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New dry eye treatment demonstrates rapid onset symptomatic relief


Results from the Phase 3 OPUS-3 trial provide evidence confirming a benefit of lifitegrast ophthalmic solution 5.0% (Xiidra, Shire) for significantly improving dry eye disease-related symptoms, as measured by Eye Dryness Score.

Reviewed by Edward J. Holland, MD

Cincinnati, OH-In OPUS-3, the third Phase 3 randomized, placebo-controlled, double-masked study investigating lifitegrast ophthalmic solution 5.0% (Xiidra, Shire) for treatment of dry eye disease (DED), the novel immunomodulatory agent met its primary endpoint, significantly improving patient-reported eye dryness at day 84. Importantly, the benefit of lifitegrast compared with placebo for reducing the DED-related symptom was seen as early as day 14, said Edward J. Holland, MD.

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“The outcomes in OPUS-3 replicated the symptom improvement results observed in the Phase 3 OPUS-2 study and supported the FDA approval of lifitegrast,” said Dr. Holland, director of cornea services, Cincinnati Eye Institute, Cincinnati, OH, and an investigator in OPUS-3.

“It has been 13 years since a new medication was approved by the FDA for treatment of DED, and lifitegrast represents an important new option. Not only is it a unique immunomodulatory molecule that targets DED-related inflammation, but it provides the rapid symptomatic relief sought by patients who are bothered by DED.”

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Lifitegrast is a small molecule integrin antagonist that interferes with T-cell activation, migration, and release of inflammatory mediators by preventing binding between lymphocyte function-associated antigen-1 (LFA-1) and intercellular adhesion molecule-1 (ICAM-1). LFA-1 is a surface protein found on T-cells and ICAM-1 is a surface protein found on antigen presenting cells and upregulated on the surface of conjunctival endothelial and epithelial cells in eyes with DED.

OPUS-3 randomized 701 patients 1:1 to twice daily treatment with lifitegrast or placebo. Patients were eligible for inclusion if they had moderate-to-severe symptoms of DED as evidenced by an eye dryness score (EDS) ≥ 40 (rated on a visual analogue scale of 0 to 100 where 0 = none).

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Other key inclusion criteria required a Schirmer test without anesthesia result of ≥ 1 to ≤ 10 mm, corneal staining score ≥ 2.0, and a history of artificial tear use within 30 days of study entry.

Change in the EDS from baseline to day 84 was the primary endpoint, and the data analysis showed a statistically significant treatment effect (7.16 points; p = 0.0007) favoring lifitegrast. Mean change from baseline was -37.9 in the lifitegrast group and -30.7 for placebo-treated patients.

Secondary endpoint


Secondary endpoint analyses of the treatment effect at earlier follow-up visits showed rapid onset of symptom relief with lifitegrast and statistically significant benefit compared with placebo. Mean change in EDS from baseline to day 14 was -22.9 for lifitegrast and -15.0 for placebo (treatment effect 7.85; p < 0.0001) and from baseline to day 42 was -33.2 for lifitegrast and -23.9 for placebo (treatment effect = 9.32; p < 0.0001), reported Dr. Holland, who is also professor of ophthalmology, University of Cincinnati.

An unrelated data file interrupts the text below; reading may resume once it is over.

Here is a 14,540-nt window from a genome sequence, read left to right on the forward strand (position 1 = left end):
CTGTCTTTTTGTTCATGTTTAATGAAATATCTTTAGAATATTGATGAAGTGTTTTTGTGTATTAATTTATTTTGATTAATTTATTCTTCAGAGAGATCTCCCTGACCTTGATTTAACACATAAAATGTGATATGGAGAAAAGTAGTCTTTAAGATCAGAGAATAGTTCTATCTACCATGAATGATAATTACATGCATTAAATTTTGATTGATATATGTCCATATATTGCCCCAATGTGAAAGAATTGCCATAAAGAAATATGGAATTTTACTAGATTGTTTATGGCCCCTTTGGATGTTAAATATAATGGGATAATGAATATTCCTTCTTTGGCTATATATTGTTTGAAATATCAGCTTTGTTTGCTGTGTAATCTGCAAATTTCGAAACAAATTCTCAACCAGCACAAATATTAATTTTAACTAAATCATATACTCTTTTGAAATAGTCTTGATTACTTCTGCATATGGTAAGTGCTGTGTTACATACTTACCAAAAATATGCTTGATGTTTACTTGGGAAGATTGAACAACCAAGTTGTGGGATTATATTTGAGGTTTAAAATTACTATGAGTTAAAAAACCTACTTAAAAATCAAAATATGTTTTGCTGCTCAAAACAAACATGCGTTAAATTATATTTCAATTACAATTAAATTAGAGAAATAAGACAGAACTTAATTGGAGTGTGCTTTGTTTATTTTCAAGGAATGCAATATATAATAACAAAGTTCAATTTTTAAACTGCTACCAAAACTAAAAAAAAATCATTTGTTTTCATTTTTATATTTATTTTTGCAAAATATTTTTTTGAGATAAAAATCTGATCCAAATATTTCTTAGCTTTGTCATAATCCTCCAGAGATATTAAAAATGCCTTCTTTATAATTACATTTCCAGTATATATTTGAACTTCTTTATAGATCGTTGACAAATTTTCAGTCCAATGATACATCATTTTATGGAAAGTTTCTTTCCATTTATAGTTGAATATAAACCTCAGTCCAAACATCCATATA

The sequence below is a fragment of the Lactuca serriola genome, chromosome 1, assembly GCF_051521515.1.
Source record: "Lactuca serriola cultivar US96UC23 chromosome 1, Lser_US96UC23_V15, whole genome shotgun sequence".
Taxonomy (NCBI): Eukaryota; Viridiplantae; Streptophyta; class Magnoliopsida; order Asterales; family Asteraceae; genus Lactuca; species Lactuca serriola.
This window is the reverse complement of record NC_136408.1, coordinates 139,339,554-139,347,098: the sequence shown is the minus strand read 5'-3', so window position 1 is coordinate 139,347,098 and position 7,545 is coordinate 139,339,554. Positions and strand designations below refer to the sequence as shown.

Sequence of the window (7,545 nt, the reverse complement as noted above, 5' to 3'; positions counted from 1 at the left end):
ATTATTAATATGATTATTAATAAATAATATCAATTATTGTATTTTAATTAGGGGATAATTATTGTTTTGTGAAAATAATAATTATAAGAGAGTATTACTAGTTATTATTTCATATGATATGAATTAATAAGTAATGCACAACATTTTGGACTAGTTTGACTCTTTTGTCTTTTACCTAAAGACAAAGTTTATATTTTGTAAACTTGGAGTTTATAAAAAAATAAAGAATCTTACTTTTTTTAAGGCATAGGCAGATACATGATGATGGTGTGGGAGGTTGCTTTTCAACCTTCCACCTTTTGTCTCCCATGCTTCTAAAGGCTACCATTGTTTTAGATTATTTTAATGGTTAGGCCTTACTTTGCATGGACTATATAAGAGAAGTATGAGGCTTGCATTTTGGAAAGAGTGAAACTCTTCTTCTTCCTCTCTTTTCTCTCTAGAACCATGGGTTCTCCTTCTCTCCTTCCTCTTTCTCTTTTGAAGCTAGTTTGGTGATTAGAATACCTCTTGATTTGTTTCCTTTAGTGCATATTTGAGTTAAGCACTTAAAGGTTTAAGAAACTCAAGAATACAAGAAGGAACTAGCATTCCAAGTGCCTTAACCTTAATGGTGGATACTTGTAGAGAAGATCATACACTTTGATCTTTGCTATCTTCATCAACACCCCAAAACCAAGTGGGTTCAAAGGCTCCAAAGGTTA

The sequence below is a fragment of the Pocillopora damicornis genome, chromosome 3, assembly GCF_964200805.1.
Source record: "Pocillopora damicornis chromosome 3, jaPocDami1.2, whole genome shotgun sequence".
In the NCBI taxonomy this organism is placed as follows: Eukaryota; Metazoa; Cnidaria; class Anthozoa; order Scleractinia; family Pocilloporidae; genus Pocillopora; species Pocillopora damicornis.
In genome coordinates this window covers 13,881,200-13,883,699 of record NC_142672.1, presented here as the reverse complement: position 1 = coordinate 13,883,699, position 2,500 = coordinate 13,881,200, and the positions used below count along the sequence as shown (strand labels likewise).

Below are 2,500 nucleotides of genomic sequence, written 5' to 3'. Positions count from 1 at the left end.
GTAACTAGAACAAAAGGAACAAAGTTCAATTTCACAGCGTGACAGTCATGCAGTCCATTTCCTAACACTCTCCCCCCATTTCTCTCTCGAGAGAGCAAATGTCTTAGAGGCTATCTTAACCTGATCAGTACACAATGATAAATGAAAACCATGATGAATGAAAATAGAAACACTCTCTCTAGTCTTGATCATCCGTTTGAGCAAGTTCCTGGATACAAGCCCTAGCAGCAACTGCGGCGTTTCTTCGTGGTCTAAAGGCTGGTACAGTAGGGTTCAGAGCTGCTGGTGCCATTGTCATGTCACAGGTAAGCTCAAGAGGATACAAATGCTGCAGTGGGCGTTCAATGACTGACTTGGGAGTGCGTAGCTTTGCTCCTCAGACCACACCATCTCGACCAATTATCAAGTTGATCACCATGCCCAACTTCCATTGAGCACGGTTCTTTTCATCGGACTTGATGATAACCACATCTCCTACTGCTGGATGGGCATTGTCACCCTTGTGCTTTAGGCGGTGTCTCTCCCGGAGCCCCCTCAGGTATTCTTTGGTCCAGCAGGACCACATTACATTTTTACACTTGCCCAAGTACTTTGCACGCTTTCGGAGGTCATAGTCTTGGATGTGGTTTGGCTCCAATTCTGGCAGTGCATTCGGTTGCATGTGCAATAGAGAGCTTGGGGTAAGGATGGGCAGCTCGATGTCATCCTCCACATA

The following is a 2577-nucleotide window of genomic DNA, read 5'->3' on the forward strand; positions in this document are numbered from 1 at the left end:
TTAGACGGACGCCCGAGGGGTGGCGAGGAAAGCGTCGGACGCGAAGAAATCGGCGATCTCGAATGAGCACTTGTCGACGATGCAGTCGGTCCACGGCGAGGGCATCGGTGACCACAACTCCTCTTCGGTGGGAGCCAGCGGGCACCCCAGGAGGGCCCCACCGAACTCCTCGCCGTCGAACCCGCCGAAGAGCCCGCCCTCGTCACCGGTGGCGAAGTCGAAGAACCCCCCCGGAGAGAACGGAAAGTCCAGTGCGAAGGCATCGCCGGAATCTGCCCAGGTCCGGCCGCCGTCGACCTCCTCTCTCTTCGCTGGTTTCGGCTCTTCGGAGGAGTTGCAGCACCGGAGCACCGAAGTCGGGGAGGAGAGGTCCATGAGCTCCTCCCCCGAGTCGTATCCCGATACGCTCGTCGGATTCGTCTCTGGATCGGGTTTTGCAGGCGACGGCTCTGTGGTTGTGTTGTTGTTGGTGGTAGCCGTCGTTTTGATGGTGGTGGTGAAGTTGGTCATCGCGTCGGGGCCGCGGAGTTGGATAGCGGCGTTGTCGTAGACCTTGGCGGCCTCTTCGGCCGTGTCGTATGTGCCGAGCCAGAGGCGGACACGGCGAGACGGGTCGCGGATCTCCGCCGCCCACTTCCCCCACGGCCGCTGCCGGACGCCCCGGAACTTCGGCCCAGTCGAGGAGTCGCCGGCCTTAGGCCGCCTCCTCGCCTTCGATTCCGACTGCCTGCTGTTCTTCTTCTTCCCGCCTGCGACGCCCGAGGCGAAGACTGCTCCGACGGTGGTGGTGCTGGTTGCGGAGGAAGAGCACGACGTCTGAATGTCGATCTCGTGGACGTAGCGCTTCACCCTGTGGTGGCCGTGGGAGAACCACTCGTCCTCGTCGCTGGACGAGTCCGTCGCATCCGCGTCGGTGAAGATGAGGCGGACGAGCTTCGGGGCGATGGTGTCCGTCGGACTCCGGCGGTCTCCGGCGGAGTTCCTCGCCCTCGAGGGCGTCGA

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The safety analyses corroborated findings from earlier studies showing lifitegrast was generally well-tolerated. There were no serious ocular treatment-emergent adverse events and the severity was mild for most ocular and non-ocular treatment-emergent adverse events.

The most common treatment-emergent adverse events with lifitegrast were instillation site irritation (burning) (18.2%), instillation site reaction (12.6%), and change in taste (12.9%). Incidence rates for these three adverse events in the placebo group were 3.1%, 5.4%, and 0.3%, respectively.

“The study also included patient ratings of drop comfort using an 11-point scale where 0 represents very comfortable and 10 is very uncomfortable. Within 3 minutes after instillation, drop comfort with instillation was rated < 3 by the majority of patients, and data collected at the serial follow-up visits showed the mean drop comfort scores improved over time,” said Dr. Holland.

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Edward J. Holland, MD

E: eholland@holprovision.com

This article was adapted from Dr. Holland’s presentation at the 2016 annual meeting of the American Society of Cataract and Refractive Surgery Symposium. An article reporting the results of OPUS-3 has been accepted for publication in Ophthalmology. Dr. Holland is a consultant for Shire and for other companies that market products for DED.


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